The phrase " through - - counts " may seem ambigu-
ous in some places. It invariably means, till counts

have been completed.

6. Commands. Commands are of two kinds, the
preparatory command, such as Forward, which indicates
the movement that is to be executed ; the command of
execution, such as MARCH, HALT, which causes the execu-
tion of a command. In the following instructions, the
preparatory commands are distinguished by italics, and
those of execution by SMALL CAPITALS.

The tone of command is animated, distinct, and of a
loudness proportioned to the number of men under in-

Each preparatory command is pronounced in an ascend-
ing tone of voice, and always in such a manner that the
command of execution may be more energetic and ele-

The command of execution is pronounced in a tone firm
and brief.

7. Assembling the Class. At the captain's com-
mand, Fall IN, each platoon takes its proper position in
a column of files ; i.e., in " single file," following the cap-
tain as he marches around the hall. The men must keep
their heads and eyes directly to the front, must cover the
men in front of them, and keep closed to the facing dis-
tance; that is, such a distance, that, in forming into line,


the elbows will just touch. The arms should hang natu-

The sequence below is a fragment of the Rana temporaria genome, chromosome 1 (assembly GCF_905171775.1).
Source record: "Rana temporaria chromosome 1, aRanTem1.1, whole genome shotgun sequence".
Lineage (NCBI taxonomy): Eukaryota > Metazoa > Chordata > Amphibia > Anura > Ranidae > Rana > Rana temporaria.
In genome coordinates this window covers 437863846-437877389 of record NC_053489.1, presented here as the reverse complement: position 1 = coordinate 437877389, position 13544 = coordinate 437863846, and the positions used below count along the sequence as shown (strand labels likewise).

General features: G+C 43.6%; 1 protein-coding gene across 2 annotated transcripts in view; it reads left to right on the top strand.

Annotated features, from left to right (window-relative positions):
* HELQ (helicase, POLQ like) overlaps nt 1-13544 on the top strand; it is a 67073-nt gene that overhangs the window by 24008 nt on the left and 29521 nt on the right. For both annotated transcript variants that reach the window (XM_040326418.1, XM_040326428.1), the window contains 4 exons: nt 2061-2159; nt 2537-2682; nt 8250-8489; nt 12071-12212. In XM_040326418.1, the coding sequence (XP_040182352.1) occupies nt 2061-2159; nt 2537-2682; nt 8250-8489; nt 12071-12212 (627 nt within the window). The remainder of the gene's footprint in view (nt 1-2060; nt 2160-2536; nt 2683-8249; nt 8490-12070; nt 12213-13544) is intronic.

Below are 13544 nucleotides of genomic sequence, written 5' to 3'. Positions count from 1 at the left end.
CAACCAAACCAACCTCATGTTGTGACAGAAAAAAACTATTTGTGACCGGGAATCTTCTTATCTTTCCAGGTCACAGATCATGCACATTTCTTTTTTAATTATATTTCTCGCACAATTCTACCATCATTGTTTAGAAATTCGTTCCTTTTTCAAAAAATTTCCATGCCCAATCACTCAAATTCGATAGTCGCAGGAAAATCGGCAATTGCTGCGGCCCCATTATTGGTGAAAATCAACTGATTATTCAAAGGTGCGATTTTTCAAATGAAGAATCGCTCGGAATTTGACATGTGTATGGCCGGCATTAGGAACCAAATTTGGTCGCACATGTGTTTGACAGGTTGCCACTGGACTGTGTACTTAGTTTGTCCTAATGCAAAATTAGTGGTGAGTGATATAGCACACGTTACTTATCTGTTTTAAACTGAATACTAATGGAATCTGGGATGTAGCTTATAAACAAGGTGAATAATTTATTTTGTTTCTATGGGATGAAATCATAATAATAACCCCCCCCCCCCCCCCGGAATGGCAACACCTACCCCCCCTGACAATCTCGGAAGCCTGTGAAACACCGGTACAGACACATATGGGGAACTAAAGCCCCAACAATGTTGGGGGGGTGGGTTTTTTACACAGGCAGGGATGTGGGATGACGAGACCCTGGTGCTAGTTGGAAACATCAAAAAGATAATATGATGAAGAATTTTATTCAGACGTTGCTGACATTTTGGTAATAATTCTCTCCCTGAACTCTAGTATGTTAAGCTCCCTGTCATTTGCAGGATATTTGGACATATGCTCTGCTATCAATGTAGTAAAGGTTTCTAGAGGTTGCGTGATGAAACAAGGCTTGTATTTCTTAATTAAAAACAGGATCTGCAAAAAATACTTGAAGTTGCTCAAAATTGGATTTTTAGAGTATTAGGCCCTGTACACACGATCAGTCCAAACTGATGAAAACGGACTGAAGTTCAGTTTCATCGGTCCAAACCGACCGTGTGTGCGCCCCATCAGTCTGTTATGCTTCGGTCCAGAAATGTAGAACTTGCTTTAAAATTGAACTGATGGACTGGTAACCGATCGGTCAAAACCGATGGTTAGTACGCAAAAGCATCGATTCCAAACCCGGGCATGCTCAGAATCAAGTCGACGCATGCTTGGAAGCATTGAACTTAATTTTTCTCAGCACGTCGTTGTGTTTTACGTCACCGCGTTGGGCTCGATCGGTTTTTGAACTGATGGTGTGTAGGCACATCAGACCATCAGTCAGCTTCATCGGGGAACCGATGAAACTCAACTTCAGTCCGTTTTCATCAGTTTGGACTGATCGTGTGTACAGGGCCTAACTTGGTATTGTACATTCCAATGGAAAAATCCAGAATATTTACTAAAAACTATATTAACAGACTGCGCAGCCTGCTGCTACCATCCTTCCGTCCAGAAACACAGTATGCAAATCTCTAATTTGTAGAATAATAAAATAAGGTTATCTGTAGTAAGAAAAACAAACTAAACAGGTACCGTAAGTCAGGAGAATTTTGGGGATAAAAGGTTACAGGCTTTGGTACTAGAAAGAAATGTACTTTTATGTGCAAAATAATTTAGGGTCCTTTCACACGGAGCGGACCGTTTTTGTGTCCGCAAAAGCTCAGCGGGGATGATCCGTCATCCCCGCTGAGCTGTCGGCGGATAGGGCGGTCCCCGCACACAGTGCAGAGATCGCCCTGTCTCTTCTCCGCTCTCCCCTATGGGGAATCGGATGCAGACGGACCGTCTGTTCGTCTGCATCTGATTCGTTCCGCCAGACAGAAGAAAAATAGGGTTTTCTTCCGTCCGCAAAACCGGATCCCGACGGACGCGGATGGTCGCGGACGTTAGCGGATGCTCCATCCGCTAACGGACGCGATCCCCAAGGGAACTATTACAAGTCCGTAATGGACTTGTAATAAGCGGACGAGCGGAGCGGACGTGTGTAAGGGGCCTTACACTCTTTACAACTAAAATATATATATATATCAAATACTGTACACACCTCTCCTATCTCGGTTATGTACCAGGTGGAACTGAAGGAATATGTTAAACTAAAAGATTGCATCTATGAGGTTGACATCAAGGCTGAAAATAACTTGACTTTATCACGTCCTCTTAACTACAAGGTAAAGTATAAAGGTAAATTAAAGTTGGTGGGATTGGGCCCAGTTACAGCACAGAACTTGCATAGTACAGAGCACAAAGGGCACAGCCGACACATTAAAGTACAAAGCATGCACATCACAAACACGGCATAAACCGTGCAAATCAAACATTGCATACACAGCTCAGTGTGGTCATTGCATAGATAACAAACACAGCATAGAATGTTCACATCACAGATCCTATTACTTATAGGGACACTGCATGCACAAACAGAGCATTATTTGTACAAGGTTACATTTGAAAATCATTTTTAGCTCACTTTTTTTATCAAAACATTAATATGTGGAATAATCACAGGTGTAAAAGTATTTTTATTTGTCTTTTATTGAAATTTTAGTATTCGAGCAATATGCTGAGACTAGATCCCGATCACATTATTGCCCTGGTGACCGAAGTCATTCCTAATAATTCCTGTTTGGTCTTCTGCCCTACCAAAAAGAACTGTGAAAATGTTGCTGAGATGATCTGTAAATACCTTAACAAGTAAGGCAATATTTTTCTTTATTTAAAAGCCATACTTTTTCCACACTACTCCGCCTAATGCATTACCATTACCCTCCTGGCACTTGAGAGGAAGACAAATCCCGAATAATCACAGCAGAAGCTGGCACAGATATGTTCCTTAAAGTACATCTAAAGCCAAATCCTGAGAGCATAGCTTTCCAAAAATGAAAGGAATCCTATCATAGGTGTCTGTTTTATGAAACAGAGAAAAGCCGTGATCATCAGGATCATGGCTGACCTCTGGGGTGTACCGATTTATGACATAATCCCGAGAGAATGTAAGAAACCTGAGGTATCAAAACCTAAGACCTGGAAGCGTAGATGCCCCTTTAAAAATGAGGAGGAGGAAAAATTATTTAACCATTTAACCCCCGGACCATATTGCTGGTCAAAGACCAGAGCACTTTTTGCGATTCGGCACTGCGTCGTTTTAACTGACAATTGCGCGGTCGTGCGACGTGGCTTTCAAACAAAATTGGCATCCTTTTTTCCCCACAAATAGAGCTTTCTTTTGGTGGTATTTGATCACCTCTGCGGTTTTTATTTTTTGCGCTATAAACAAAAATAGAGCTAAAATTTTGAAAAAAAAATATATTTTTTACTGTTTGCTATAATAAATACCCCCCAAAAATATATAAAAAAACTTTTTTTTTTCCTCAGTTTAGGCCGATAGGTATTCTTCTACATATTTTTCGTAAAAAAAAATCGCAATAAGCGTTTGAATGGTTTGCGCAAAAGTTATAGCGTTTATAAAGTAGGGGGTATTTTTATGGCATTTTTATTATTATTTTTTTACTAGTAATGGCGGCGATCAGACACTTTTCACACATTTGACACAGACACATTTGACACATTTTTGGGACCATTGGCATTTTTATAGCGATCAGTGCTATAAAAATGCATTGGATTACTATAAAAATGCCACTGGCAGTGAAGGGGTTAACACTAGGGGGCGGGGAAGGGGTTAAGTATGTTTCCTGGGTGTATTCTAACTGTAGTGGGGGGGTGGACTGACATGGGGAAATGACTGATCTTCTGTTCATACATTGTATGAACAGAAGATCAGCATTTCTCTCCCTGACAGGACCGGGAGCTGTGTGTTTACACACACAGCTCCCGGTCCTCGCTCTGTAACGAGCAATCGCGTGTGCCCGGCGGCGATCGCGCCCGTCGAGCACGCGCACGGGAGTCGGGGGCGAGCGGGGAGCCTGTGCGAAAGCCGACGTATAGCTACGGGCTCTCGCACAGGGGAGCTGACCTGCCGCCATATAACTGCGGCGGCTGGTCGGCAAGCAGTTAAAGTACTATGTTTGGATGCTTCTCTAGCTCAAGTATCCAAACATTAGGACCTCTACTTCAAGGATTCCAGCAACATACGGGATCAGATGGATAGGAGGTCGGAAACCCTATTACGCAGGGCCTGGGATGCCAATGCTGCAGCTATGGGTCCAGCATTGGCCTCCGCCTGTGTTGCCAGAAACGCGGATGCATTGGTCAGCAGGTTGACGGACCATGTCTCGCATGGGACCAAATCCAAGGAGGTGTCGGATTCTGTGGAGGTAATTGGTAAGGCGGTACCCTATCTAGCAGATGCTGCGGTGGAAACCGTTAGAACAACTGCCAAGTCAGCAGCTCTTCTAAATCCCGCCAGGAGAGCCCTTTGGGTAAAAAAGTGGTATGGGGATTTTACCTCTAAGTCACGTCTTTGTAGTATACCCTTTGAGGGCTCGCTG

rally at the sides, without stiffness, but without swinging.
The full step is twenty-eight inches in length, measuring
from heel to heel ; and the cadence for inarching in the
gymnasium should be ninety steps per minute.

8. To bring the Platoons on Line. At the cap-
tain's command, On line MARCH, the platoon captains
take command of their platoons, and, by repeating the
above order, bring their platoons to their respective

9. To arrest the March. The command is, Platoon
HALT. At the word Halt, given the instant either foot
is brought to the ground, the foot in the rear is brought
up, and planted by the side of the other without shock.

10. Facings. The command is, Left (or Eight)
FACE. At the word Face, raise the right foot slightly,
face to the left (or right), turning on the left heel, the
left toe slightly raised ; replace the right heel by the side